Book Review: The Keep, F. Paul Wilson

I was drawn to this book via the arty-but-incomprehensible ’83 movie adaptation directed by Michael Mann. I like “ancient evil” horror in general, and “ancient evil versus modern soldiers” especially. So the premise–which at first seemed to me rather like Nazis-vs-Cthulhu–was pretty exciting to me. The movie turned me off after about half an hour, but, intrigued, I bought the book, and read it. Or started to read it. The atmosphere is tense and foreboding and the premise artfully conceived. It all works quite well until the face of the evil inhabiting the titular Keep is finally revealed. I won’t include any spoilers, but I will say that I think Wilson has committed one of the classic horror blunders by not keeping us guessing for, well, quite a bit longer than he did. Stephen King called it “opening the door.” Wilson opens it too soon.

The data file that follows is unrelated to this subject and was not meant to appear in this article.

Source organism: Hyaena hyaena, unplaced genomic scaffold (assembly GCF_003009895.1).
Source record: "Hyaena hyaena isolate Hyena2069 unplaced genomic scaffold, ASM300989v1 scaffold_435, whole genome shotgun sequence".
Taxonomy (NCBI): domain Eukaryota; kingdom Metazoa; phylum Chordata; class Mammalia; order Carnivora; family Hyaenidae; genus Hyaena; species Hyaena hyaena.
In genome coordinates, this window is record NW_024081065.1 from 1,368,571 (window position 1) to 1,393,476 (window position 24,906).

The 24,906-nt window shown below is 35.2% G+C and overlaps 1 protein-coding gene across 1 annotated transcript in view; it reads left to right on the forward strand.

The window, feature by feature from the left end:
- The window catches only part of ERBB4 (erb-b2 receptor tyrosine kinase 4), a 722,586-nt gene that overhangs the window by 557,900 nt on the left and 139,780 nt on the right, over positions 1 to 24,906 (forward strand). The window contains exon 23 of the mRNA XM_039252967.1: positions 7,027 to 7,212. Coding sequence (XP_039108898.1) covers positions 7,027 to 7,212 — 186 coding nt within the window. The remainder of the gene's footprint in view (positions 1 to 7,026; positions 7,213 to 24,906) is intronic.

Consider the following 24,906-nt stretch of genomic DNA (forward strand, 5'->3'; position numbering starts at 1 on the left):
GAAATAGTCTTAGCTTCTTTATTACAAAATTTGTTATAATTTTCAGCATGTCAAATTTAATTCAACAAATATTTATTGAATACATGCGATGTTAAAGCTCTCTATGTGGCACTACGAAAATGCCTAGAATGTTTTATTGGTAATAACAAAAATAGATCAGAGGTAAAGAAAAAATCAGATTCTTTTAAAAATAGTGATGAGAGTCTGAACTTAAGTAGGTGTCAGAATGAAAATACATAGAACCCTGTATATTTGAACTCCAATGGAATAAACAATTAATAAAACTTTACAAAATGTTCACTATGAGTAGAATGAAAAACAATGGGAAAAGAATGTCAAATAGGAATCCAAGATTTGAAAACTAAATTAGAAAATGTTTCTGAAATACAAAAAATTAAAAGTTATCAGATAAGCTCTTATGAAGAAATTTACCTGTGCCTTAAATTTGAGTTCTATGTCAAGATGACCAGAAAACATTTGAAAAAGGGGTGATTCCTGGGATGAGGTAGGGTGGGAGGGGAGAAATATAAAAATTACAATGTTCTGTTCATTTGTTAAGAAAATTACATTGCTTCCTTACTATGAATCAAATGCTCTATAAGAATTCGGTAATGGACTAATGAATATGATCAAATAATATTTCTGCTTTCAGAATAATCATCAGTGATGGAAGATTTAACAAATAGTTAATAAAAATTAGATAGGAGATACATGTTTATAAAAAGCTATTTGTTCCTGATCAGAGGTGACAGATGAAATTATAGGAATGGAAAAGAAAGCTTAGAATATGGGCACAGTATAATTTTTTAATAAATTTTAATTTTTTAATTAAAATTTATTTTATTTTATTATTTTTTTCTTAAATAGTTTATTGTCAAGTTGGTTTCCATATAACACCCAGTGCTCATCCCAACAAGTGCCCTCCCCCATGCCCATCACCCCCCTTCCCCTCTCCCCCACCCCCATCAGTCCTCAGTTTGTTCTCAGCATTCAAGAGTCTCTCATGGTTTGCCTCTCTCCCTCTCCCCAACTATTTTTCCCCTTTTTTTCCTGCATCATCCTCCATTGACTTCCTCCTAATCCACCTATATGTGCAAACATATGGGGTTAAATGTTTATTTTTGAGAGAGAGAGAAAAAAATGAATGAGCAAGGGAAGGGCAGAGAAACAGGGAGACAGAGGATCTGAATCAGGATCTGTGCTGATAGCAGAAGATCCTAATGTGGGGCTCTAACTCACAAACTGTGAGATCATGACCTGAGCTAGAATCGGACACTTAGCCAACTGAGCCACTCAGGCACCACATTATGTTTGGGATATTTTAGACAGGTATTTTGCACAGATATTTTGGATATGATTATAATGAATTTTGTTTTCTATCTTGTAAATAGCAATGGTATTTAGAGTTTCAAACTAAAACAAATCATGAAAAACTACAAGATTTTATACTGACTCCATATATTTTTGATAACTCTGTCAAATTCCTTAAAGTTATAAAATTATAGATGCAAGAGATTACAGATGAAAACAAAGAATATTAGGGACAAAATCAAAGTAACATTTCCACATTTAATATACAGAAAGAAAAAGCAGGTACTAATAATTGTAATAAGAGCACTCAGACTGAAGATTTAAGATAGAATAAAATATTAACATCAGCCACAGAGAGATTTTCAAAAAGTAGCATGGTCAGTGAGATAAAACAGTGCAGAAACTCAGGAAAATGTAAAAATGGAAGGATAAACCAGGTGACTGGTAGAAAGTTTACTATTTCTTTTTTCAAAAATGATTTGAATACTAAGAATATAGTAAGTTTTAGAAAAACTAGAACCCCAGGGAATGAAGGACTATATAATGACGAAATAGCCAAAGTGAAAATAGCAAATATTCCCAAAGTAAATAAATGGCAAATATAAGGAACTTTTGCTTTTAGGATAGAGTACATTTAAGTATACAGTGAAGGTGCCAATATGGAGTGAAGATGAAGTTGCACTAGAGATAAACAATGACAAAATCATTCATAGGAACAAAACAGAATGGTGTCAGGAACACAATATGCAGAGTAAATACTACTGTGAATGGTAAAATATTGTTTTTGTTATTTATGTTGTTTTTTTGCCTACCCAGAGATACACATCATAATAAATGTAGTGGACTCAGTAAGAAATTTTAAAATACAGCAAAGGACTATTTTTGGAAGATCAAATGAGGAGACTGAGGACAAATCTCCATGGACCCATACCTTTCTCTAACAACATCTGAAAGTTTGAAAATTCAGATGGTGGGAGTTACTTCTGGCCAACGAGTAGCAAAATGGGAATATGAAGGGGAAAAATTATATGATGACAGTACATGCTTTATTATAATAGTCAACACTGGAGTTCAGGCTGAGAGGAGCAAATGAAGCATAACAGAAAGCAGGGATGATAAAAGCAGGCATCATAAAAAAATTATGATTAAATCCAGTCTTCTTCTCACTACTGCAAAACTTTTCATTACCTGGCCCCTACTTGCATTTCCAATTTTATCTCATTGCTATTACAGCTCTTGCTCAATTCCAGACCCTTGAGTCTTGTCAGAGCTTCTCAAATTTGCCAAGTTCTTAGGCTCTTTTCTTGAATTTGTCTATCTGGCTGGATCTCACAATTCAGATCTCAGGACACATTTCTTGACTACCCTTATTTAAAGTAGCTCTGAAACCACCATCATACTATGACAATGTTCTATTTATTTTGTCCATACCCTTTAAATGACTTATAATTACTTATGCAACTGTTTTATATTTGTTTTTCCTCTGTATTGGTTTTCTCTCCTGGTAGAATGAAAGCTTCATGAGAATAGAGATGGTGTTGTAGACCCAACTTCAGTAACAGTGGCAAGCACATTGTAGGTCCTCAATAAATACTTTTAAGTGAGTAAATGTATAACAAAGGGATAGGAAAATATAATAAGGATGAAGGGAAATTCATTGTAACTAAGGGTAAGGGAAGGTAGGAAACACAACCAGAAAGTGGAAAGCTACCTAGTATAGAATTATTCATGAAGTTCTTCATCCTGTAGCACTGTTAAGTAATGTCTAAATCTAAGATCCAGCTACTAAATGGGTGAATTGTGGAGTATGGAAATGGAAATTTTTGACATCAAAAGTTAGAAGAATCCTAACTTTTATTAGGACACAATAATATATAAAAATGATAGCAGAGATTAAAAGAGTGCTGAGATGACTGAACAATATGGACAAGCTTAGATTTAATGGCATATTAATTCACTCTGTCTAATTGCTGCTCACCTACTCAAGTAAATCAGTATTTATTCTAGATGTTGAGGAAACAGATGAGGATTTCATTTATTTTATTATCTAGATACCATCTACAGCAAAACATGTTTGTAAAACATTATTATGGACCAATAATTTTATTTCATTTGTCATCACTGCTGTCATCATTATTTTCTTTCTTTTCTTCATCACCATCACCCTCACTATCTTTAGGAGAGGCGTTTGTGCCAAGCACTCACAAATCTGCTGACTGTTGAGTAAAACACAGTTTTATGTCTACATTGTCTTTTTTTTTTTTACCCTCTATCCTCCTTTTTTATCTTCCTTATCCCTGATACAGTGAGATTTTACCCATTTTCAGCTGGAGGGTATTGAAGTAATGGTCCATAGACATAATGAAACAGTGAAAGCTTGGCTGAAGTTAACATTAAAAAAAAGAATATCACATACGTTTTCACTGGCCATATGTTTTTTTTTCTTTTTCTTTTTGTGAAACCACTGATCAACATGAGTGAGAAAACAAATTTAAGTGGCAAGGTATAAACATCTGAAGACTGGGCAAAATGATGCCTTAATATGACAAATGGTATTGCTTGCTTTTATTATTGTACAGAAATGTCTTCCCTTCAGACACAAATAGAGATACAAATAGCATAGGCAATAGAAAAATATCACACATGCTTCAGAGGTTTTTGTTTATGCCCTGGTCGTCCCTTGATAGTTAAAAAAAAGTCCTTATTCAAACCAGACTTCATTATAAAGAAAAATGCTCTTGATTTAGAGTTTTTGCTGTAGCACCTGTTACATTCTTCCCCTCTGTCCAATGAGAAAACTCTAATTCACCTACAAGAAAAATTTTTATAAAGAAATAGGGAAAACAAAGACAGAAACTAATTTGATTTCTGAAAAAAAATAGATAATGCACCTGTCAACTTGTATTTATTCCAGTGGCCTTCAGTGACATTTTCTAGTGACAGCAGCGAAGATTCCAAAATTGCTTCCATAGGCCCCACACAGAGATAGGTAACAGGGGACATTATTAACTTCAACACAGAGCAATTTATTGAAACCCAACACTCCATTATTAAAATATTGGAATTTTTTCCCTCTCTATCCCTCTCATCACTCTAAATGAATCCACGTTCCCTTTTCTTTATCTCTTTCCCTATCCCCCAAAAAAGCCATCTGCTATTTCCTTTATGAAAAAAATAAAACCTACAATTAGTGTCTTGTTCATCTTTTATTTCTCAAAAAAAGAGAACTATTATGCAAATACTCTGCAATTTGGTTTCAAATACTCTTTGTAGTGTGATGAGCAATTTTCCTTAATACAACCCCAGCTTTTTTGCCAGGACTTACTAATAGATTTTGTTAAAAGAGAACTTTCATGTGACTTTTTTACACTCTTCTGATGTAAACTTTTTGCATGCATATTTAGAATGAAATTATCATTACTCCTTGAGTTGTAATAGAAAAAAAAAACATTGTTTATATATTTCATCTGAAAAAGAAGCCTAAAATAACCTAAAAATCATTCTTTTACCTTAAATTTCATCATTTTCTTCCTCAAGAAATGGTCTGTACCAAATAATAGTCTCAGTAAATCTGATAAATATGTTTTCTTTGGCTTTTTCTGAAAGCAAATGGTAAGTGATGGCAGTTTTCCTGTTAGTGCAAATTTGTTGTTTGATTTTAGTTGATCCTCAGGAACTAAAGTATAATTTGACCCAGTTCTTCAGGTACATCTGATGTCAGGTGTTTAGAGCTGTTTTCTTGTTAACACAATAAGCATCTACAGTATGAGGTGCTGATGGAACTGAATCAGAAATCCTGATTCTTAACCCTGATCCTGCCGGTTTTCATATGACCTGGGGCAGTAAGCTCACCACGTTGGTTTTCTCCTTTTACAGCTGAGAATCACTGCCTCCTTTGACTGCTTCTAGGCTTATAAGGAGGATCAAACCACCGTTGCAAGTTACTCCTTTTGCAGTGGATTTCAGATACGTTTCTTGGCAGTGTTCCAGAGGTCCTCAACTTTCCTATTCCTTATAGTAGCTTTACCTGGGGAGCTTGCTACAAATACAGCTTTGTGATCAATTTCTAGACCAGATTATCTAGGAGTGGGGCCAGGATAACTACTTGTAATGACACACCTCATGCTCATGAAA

And too wide. The evil floating green cloud doesn’t necessarily have to have a face in it. And if it does, in the end, it doesn’t have to be just one. And it doesn’t have to be a human face. Spielberg was right about the shark: These things are scarier if hinted at, rather than detailed.

John Ford’s point, Monument Valley, Spring 2004

From a road trip with my father. Both he and I appear in the panorama. He photographed one angle with me in it, and I photographed one angle with him in it. Previously published at full resolution on one of my old pages.